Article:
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Utah inflation: Will the price increases be long-term or level out?

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SALT LAKE CITY — The duration of this period of increased inflation in Utah and across the nation is a hot topic among economists. And there does not seem to be a firm belief one way or the other: is it just a blip on the radar or a more permanent aspect of the U.S. economy? 

It’s hard to say. 

Kem C. Gardner Policy Institute Public Finance Senior Research Fellow, Phil Dean, believes it’s an even more complicated question when you try to figure out what is causing the spike in prices

Is it a pandemic issue, the disrupted supply chain, or both? 

Dean says looking specifically at the categories seeing inflation helps identify some of the underlying causes. 

“You look at hotel prices having gone up now that we’re traveling again, or you look at the lumber issue related to the pandemic, or microchips and used cars related to the pandemic,” Dean explains. 

While the pandemic technically isn’t over, Dean thinks most of those issues will work themselves out. What’s more worrisome for him than the numbers is how people feel about them.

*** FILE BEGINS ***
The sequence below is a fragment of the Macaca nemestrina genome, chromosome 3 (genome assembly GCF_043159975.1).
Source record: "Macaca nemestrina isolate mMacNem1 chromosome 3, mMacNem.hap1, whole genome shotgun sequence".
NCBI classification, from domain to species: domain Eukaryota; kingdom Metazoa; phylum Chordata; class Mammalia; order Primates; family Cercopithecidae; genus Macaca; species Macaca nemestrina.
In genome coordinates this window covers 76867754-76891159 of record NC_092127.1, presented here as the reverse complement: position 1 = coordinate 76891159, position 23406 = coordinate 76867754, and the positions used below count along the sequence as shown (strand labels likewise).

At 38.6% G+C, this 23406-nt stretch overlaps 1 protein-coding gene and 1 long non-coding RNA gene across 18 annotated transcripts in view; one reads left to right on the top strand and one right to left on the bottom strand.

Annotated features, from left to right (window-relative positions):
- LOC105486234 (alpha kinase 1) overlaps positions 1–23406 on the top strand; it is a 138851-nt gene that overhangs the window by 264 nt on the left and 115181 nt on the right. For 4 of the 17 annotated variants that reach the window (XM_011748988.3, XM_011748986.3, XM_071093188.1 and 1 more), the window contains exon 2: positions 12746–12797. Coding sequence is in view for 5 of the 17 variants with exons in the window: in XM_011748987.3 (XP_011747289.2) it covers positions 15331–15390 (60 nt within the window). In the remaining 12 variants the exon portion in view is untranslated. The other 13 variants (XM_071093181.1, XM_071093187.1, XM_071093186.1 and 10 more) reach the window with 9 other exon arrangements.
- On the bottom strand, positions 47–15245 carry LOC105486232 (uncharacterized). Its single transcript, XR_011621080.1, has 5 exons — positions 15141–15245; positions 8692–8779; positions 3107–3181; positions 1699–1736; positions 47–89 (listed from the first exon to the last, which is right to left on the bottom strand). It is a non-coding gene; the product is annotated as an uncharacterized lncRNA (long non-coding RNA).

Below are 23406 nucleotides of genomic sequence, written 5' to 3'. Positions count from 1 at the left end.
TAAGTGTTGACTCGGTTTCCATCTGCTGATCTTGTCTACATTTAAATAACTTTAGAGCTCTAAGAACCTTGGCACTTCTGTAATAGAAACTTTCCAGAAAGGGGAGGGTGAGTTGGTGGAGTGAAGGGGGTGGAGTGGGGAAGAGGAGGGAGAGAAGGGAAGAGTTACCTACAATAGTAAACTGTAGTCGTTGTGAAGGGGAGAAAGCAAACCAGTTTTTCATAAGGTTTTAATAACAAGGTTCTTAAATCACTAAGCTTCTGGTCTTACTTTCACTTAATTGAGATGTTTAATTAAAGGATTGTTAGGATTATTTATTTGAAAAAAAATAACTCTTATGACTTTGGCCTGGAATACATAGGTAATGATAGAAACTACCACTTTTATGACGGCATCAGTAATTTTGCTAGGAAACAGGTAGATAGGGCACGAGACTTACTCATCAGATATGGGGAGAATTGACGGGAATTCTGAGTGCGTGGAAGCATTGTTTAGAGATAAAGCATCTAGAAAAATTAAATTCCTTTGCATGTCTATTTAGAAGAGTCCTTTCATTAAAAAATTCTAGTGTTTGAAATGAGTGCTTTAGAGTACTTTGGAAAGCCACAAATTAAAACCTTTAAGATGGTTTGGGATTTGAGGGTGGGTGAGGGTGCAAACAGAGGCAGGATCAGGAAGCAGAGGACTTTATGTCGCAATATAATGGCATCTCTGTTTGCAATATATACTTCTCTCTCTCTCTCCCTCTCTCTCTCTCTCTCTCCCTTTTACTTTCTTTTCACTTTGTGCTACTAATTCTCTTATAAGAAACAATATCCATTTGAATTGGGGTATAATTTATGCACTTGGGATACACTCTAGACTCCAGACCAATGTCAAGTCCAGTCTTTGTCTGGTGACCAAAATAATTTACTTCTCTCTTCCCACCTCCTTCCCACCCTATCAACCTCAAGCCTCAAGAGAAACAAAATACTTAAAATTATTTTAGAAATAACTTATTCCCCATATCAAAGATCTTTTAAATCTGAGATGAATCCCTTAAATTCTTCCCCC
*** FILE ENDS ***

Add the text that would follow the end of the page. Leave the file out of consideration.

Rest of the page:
Much more than the monthly report of a 5% inflation rate, my biggest concern is do peoples’ inflation expectations change fundamentally. And, them changing their economic behavior based off of that,” said Dean. 

Those economic behaviors include employees demanding higher pay, homebuyers trying harder to get into a new home. Both could lock in higher inflation

Can the Federal Reserve help? 

Dean said the U.S. Federal Reserve has the power to help stave off inflation by raising interest rates, something Chairman Jerome Powell seems in no hurry to do

Even if the Fed does move on interest rates or any other factor, Dean said it might not be the best thing for Utah. 

“The Federal Reserve is going to be setting policy based on what’s best for the country as a whole,” Dean said. “We have a hot housing market here. If they were only looking at Utah and at mortgage rates, they might want to increase interest rates over time to moderate that or slow some of that down.

“But, they’re not just going to be looking just at the Utah economy, they’re going to be looking at the U.S. economy overall.” 

Regardless, Dean said the Utah economy is strong and he expects it to stay that way. However, the housing crisis and labor shortage will continue to be a problem in the Beehive State which could extend inflation further.